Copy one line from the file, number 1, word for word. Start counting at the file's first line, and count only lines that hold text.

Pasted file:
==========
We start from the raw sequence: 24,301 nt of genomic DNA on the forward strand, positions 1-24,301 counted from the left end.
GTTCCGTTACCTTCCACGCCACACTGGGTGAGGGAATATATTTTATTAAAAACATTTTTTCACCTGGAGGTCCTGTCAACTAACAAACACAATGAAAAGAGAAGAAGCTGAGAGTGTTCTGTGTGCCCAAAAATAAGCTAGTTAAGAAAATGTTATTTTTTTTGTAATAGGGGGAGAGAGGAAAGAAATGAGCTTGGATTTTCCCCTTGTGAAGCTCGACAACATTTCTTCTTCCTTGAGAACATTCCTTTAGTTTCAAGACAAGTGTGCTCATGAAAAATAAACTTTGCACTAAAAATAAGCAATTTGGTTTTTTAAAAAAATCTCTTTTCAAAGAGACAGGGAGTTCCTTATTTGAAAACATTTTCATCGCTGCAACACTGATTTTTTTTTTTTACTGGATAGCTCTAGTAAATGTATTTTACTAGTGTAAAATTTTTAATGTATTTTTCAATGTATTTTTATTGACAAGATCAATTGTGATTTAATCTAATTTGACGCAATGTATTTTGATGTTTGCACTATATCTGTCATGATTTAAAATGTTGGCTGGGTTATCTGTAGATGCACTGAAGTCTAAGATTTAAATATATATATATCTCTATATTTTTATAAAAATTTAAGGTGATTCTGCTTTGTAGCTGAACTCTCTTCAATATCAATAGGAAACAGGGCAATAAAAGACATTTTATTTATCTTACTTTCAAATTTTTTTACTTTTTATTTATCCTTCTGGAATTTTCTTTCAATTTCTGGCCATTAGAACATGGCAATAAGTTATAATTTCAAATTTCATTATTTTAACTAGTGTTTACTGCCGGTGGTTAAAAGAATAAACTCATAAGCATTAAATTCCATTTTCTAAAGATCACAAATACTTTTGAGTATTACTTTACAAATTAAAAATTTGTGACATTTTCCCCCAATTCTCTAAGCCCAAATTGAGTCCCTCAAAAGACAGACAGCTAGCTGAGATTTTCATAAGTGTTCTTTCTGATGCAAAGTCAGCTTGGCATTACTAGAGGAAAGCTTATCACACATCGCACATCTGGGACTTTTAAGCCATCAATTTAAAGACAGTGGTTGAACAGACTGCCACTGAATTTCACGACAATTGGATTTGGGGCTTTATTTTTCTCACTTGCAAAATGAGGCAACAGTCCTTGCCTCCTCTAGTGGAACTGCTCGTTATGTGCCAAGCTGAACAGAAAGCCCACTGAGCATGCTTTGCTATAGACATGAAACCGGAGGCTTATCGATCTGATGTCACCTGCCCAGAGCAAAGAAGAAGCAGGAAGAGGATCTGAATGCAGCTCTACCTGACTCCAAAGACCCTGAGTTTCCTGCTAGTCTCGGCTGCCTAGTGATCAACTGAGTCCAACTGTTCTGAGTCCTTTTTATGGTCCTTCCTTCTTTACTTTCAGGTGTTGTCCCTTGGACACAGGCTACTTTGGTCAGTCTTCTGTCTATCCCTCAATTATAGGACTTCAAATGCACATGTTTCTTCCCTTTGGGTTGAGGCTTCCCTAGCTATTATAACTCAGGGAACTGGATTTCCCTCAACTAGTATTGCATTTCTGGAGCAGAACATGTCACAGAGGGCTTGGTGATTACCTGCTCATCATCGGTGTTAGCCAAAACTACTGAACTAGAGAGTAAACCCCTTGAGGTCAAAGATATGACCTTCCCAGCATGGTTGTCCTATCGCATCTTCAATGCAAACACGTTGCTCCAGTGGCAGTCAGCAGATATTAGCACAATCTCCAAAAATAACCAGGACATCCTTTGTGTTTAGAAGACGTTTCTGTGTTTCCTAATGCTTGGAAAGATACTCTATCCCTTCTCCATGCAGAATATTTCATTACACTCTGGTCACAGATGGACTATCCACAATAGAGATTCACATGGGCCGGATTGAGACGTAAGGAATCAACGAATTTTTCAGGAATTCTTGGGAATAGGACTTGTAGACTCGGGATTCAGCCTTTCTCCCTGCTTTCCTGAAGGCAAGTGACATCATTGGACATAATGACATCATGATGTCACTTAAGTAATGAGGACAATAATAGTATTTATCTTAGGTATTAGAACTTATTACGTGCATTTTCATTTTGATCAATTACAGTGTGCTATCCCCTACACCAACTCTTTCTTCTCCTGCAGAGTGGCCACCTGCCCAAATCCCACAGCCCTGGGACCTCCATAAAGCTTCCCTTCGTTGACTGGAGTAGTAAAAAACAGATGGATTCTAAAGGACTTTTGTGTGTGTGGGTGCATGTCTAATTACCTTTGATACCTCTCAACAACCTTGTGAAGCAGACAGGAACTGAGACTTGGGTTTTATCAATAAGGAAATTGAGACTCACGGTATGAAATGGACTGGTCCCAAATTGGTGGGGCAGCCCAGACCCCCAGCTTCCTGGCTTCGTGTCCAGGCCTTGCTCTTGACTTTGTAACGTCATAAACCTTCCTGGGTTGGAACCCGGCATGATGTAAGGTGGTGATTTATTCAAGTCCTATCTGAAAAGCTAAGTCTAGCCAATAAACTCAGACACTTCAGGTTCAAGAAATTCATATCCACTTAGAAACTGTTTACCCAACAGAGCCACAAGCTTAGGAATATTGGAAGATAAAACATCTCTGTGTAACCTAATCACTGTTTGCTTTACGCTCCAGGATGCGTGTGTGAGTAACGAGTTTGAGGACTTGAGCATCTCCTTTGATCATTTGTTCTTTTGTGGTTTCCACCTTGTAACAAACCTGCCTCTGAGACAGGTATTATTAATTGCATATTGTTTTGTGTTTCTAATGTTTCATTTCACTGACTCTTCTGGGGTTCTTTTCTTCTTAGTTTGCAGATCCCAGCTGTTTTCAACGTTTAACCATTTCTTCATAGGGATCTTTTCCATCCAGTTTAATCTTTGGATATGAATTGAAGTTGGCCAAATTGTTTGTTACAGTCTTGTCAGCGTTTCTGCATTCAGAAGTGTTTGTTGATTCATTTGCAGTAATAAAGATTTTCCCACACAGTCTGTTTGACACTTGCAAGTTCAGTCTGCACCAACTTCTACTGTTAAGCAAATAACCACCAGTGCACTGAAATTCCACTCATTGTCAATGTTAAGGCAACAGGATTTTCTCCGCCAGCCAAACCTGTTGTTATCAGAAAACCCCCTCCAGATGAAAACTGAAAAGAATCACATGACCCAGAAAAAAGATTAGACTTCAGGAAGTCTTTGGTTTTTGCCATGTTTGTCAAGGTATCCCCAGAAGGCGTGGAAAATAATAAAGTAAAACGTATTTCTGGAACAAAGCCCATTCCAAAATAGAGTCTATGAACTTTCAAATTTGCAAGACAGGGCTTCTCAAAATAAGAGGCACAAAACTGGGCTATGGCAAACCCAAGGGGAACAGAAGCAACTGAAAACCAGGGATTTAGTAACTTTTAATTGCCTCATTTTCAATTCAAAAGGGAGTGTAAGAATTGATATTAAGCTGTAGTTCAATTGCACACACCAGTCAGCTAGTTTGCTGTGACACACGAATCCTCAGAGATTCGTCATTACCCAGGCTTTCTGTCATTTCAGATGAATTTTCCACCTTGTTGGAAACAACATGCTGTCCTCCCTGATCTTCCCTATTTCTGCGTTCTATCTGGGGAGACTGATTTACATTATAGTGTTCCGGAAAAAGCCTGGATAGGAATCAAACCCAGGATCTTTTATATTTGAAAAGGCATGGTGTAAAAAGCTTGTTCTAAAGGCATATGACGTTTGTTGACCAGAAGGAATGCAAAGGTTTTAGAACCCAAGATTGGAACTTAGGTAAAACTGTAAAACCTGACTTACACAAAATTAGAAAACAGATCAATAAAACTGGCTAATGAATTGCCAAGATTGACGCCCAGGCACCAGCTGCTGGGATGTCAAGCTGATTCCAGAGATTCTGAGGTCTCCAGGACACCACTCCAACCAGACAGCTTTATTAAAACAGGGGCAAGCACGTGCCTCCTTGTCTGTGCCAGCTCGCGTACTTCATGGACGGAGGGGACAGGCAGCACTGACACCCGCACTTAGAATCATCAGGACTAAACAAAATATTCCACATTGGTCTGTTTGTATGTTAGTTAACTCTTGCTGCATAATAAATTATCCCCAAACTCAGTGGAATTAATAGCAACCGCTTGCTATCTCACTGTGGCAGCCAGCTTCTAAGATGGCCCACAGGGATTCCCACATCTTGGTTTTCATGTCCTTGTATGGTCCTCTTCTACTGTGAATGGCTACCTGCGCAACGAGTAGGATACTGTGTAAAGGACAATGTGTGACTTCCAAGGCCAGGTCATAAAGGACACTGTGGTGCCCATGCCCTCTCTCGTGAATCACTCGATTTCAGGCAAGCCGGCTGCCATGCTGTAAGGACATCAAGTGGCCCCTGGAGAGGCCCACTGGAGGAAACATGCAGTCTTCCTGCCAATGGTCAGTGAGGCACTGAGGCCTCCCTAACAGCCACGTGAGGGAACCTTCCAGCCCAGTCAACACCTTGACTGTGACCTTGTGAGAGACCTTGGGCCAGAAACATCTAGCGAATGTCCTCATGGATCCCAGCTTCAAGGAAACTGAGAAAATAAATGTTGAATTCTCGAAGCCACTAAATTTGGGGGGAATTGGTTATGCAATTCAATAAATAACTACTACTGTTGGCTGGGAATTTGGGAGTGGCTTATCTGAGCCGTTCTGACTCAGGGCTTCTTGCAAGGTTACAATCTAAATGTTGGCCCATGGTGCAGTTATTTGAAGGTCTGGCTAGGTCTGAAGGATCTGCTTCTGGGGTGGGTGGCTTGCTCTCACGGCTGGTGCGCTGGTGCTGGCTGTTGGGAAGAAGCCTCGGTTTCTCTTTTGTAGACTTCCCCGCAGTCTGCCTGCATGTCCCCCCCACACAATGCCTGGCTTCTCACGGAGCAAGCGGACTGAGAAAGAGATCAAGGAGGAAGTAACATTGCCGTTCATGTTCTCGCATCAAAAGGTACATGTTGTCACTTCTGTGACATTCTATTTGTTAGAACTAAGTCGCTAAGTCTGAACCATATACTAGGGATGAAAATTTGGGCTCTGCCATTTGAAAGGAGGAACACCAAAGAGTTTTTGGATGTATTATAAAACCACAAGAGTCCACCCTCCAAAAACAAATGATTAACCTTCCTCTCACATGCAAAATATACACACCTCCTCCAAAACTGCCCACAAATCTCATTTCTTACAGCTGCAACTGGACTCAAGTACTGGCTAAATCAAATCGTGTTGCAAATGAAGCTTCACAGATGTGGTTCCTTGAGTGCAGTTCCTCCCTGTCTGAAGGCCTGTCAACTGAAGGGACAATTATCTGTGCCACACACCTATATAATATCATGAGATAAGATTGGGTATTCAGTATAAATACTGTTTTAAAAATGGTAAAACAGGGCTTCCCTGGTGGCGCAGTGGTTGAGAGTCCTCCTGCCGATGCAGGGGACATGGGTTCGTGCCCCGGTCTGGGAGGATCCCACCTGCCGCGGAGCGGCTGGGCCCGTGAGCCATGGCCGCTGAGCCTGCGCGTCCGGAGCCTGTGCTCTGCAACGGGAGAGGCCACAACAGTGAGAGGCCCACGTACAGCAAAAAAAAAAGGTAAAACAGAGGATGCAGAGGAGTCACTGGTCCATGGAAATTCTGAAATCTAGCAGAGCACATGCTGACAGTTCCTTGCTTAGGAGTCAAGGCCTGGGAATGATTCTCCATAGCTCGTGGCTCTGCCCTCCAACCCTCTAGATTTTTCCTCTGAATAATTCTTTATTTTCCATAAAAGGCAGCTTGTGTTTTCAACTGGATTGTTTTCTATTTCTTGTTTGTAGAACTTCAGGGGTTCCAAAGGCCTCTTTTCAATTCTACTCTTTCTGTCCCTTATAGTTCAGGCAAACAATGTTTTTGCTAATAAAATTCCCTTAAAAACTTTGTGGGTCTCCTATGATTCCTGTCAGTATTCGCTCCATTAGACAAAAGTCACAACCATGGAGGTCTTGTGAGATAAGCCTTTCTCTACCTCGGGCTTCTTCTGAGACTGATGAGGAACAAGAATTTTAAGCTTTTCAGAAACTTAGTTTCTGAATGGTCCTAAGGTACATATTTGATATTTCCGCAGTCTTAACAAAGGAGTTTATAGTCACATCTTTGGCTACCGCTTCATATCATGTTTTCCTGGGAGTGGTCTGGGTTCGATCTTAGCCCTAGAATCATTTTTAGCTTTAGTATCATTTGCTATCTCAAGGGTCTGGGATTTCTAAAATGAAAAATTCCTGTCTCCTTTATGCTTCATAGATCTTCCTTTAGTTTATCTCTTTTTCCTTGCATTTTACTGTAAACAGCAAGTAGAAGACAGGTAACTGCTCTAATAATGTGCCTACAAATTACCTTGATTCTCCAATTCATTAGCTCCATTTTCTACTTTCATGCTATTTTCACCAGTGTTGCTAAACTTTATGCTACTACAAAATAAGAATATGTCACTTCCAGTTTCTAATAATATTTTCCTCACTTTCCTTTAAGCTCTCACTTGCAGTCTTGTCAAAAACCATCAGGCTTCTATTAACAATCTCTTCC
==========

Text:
We start from the raw sequence: 24,301 nt of genomic DNA on the forward strand, positions 1-24,301 counted from the left end.